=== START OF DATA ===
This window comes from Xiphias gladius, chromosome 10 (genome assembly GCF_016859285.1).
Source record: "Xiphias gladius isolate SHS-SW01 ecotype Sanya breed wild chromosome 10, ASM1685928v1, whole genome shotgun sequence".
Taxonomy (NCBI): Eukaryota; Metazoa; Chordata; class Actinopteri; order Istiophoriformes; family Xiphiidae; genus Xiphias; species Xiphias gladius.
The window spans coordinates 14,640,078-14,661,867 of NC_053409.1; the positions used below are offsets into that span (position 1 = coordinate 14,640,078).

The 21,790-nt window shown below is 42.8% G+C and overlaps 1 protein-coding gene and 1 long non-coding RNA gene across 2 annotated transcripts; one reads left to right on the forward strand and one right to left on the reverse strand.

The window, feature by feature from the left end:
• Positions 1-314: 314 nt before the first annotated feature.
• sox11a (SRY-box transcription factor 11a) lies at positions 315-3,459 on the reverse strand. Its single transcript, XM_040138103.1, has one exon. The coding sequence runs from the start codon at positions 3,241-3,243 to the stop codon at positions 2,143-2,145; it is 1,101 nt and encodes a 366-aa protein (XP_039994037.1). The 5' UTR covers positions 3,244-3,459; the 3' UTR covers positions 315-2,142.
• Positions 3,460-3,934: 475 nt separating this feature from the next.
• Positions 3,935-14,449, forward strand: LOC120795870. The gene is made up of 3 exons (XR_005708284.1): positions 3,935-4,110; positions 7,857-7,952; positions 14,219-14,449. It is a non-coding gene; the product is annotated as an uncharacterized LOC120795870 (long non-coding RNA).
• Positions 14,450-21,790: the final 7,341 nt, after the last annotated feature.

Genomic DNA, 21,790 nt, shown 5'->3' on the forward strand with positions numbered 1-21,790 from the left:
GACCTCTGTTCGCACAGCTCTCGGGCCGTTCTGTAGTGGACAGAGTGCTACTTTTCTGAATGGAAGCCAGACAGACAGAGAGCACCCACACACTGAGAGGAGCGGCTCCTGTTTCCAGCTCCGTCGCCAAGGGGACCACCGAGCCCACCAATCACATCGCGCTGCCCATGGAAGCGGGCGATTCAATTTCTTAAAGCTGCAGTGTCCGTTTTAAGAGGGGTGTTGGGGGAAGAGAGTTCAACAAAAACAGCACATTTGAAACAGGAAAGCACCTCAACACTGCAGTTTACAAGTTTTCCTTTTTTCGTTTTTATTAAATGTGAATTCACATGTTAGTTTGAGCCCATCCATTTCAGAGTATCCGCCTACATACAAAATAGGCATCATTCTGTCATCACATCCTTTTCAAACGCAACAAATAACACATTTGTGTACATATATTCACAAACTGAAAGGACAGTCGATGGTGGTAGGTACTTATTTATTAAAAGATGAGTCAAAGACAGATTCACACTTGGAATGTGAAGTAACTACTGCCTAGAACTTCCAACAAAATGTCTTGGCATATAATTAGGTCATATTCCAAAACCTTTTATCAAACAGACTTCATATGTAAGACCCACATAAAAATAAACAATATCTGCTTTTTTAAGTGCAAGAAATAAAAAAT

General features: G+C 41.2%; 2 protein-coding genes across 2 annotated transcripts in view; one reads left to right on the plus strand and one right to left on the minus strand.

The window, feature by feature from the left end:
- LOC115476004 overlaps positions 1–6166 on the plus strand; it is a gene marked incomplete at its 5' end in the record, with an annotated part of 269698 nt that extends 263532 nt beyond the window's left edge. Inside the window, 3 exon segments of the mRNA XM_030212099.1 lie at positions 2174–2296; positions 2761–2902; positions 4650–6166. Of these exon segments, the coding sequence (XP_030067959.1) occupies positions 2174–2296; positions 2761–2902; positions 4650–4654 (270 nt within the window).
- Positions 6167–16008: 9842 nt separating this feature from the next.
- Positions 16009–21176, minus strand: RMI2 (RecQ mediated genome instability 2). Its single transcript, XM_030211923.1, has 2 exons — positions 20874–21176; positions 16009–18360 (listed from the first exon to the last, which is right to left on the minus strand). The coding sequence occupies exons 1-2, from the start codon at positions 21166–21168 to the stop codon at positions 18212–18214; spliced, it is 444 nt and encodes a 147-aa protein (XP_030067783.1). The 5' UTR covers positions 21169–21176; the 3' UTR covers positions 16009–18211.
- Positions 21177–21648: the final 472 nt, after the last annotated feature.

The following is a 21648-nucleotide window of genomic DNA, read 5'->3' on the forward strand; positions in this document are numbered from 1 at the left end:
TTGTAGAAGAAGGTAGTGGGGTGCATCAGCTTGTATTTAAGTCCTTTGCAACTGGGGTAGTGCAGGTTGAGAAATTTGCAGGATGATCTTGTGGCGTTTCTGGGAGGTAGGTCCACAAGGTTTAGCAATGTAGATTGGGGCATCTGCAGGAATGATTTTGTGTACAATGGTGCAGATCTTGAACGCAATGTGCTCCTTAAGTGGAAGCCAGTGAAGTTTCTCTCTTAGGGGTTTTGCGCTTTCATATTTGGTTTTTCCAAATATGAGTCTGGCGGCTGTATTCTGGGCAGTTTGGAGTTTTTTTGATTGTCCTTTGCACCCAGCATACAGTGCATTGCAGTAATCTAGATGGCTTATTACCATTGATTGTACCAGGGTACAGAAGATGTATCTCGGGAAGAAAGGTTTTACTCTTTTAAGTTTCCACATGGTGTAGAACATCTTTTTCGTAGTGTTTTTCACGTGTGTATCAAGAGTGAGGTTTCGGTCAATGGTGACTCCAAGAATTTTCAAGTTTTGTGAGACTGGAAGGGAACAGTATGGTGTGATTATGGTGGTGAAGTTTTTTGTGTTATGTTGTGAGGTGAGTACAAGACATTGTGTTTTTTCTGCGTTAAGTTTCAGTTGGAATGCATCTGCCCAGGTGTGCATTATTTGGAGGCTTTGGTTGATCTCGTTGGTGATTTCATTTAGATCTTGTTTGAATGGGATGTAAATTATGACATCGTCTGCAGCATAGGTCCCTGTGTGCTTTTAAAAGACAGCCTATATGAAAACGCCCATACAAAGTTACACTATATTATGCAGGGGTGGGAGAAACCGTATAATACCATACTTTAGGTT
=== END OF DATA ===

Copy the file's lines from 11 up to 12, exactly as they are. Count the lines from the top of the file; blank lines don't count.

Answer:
• Positions 14,450-21,790: the final 7,341 nt, after the last annotated feature.

Genomic DNA, 21,790 nt, shown 5'->3' on the forward strand with positions numbered 1-21,790 from the left: